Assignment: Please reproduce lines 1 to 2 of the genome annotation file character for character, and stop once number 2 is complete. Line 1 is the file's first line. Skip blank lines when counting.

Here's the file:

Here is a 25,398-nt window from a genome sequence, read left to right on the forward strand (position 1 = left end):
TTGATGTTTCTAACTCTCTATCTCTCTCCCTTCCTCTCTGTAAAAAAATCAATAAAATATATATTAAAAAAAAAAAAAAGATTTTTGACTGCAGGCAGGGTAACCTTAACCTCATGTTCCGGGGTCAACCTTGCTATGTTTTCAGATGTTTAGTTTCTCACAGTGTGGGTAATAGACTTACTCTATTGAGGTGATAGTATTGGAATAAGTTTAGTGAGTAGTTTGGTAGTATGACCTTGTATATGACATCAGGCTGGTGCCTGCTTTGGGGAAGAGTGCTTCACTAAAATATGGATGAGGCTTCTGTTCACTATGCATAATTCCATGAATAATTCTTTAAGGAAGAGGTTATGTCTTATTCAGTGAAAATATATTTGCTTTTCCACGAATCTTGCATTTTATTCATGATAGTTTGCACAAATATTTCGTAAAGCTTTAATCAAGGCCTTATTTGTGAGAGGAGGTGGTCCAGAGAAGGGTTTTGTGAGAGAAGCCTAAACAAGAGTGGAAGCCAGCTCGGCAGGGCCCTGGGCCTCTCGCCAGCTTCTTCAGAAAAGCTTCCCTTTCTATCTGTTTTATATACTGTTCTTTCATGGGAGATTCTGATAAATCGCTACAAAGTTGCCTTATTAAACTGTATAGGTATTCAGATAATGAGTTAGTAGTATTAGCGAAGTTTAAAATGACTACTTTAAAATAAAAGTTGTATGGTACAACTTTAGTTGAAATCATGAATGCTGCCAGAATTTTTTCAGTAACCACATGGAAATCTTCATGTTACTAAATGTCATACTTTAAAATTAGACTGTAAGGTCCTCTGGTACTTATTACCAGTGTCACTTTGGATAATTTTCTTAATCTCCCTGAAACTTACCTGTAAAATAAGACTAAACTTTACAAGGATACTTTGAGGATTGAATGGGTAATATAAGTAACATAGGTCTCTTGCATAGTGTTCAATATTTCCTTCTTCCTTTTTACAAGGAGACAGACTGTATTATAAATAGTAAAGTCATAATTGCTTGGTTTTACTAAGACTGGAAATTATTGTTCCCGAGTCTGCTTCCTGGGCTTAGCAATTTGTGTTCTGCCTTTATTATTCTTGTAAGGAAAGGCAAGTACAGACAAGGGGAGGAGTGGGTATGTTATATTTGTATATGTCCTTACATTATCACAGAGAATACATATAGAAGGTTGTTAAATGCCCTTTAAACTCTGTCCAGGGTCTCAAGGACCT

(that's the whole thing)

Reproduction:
Here is a 25,398-nt window from a genome sequence, read left to right on the forward strand (position 1 = left end):
TTGATGTTTCTAACTCTCTATCTCTCTCCCTTCCTCTCTGTAAAAAAATCAATAAAATATATATTAAAAAAAAAAAAAAGATTTTTGACTGCAGGCAGGGTAACCTTAACCTCATGTTCCGGGGTCAACCTTGCTATGTTTTCAGATGTTTAGTTTCTCACAGTGTGGGTAATAGACTTACTCTATTGAGGTGATAGTATTGGAATAAGTTTAGTGAGTAGTTTGGTAGTATGACCTTGTATATGACATCAGGCTGGTGCCTGCTTTGGGGAAGAGTGCTTCACTAAAATATGGATGAGGCTTCTGTTCACTATGCATAATTCCATGAATAATTCTTTAAGGAAGAGGTTATGTCTTATTCAGTGAAAATATATTTGCTTTTCCACGAATCTTGCATTTTATTCATGATAGTTTGCACAAATATTTCGTAAAGCTTTAATCAAGGCCTTATTTGTGAGAGGAGGTGGTCCAGAGAAGGGTTTTGTGAGAGAAGCCTAAACAAGAGTGGAAGCCAGCTCGGCAGGGCCCTGGGCCTCTCGCCAGCTTCTTCAGAAAAGCTTCCCTTTCTATCTGTTTTATATACTGTTCTTTCATGGGAGATTCTGATAAATCGCTACAAAGTTGCCTTATTAAACTGTATAGGTATTCAGATAATGAGTTAGTAGTATTAGCGAAGTTTAAAATGACTACTTTAAAATAAAAGTTGTATGGTACAACTTTAGTTGAAATCATGAATGCTGCCAGAATTTTTTCAGTAACCACATGGAAATCTTCATGTTACTAAATGTCATACTTTAAAATTAGACTGTAAGGTCCTCTGGTACTTATTACCAGTGTCACTTTGGATAATTTTCTTAATCTCCCTGAAACTTACCTGTAAAATAAGACTAAACTTTACAAGGATACTTTGAGGATTGAATGGGTAATATAAGTAACATAGGTCTCTTGCATAGTGTTCAATATTTCCTTCTTCCTTTTTACAAGGAGACAGACTGTATTATAAATAGTAAAGTCATAATTGCTTGGTTTTACTAAGACTGGAAATTATTGTTCCCGAGTCTGCTTCCTGGGCTTAGCAATTTGTGTTCTGCCTTTATTATTCTTGTAAGGAAAGGCAAGTACAGACAAGGGGAGGAGTGGGTATGTTATATTTGTATATGTCCTTACATTATCACAGAGAATACATATAGAAGGTTGTTAAATGCCCTTTAAACTCTGTCCAGGGTCTCAAGGACCT